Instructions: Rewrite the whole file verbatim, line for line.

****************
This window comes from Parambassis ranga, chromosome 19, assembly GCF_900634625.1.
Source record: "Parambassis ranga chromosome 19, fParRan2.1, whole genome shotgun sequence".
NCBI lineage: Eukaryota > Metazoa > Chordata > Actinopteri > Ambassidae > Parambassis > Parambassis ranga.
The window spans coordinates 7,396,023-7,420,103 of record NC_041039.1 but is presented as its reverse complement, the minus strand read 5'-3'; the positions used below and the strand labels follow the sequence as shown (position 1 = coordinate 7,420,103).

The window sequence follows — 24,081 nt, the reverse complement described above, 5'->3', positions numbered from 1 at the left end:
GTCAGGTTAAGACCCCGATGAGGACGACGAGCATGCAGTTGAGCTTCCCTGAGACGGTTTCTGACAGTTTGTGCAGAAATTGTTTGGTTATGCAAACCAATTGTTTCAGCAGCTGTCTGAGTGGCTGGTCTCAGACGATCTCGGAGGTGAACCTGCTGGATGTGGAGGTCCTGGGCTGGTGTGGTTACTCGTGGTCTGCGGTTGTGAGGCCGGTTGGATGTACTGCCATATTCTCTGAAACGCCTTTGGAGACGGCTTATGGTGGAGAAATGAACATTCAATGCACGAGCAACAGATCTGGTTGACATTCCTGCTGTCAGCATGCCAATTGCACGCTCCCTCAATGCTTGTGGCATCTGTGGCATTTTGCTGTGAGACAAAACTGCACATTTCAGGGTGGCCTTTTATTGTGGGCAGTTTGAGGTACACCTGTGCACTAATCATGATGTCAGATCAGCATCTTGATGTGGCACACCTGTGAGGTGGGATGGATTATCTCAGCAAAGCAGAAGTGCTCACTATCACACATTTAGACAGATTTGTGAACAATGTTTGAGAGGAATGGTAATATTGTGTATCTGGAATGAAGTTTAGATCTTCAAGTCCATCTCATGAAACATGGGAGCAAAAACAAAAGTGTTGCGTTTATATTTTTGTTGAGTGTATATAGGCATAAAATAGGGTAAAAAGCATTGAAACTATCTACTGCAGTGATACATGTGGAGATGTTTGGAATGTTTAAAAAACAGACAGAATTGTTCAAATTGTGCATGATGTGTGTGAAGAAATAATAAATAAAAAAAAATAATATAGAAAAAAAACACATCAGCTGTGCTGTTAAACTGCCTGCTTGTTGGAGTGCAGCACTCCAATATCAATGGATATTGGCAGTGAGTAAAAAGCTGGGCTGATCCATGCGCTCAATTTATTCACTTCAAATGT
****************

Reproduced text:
This window comes from Parambassis ranga, chromosome 19, assembly GCF_900634625.1.
Source record: "Parambassis ranga chromosome 19, fParRan2.1, whole genome shotgun sequence".
NCBI lineage: Eukaryota > Metazoa > Chordata > Actinopteri > Ambassidae > Parambassis > Parambassis ranga.
The window spans coordinates 7,396,023-7,420,103 of record NC_041039.1 but is presented as its reverse complement, the minus strand read 5'-3'; the positions used below and the strand labels follow the sequence as shown (position 1 = coordinate 7,420,103).

The window sequence follows — 24,081 nt, the reverse complement described above, 5'->3', positions numbered from 1 at the left end:
GTCAGGTTAAGACCCCGATGAGGACGACGAGCATGCAGTTGAGCTTCCCTGAGACGGTTTCTGACAGTTTGTGCAGAAATTGTTTGGTTATGCAAACCAATTGTTTCAGCAGCTGTCTGAGTGGCTGGTCTCAGACGATCTCGGAGGTGAACCTGCTGGATGTGGAGGTCCTGGGCTGGTGTGGTTACTCGTGGTCTGCGGTTGTGAGGCCGGTTGGATGTACTGCCATATTCTCTGAAACGCCTTTGGAGACGGCTTATGGTGGAGAAATGAACATTCAATGCACGAGCAACAGATCTGGTTGACATTCCTGCTGTCAGCATGCCAATTGCACGCTCCCTCAATGCTTGTGGCATCTGTGGCATTTTGCTGTGAGACAAAACTGCACATTTCAGGGTGGCCTTTTATTGTGGGCAGTTTGAGGTACACCTGTGCACTAATCATGATGTCAGATCAGCATCTTGATGTGGCACACCTGTGAGGTGGGATGGATTATCTCAGCAAAGCAGAAGTGCTCACTATCACACATTTAGACAGATTTGTGAACAATGTTTGAGAGGAATGGTAATATTGTGTATCTGGAATGAAGTTTAGATCTTCAAGTCCATCTCATGAAACATGGGAGCAAAAACAAAAGTGTTGCGTTTATATTTTTGTTGAGTGTATATAGGCATAAAATAGGGTAAAAAGCATTGAAACTATCTACTGCAGTGATACATGTGGAGATGTTTGGAATGTTTAAAAAACAGACAGAATTGTTCAAATTGTGCATGATGTGTGTGAAGAAATAATAAATAAAAAAAAATAATATAGAAAAAAAACACATCAGCTGTGCTGTTAAACTGCCTGCTTGTTGGAGTGCAGCACTCCAATATCAATGGATATTGGCAGTGAGTAAAAAGCTGGGCTGATCCATGCGCTCAATTTATTCACTTCAAATGT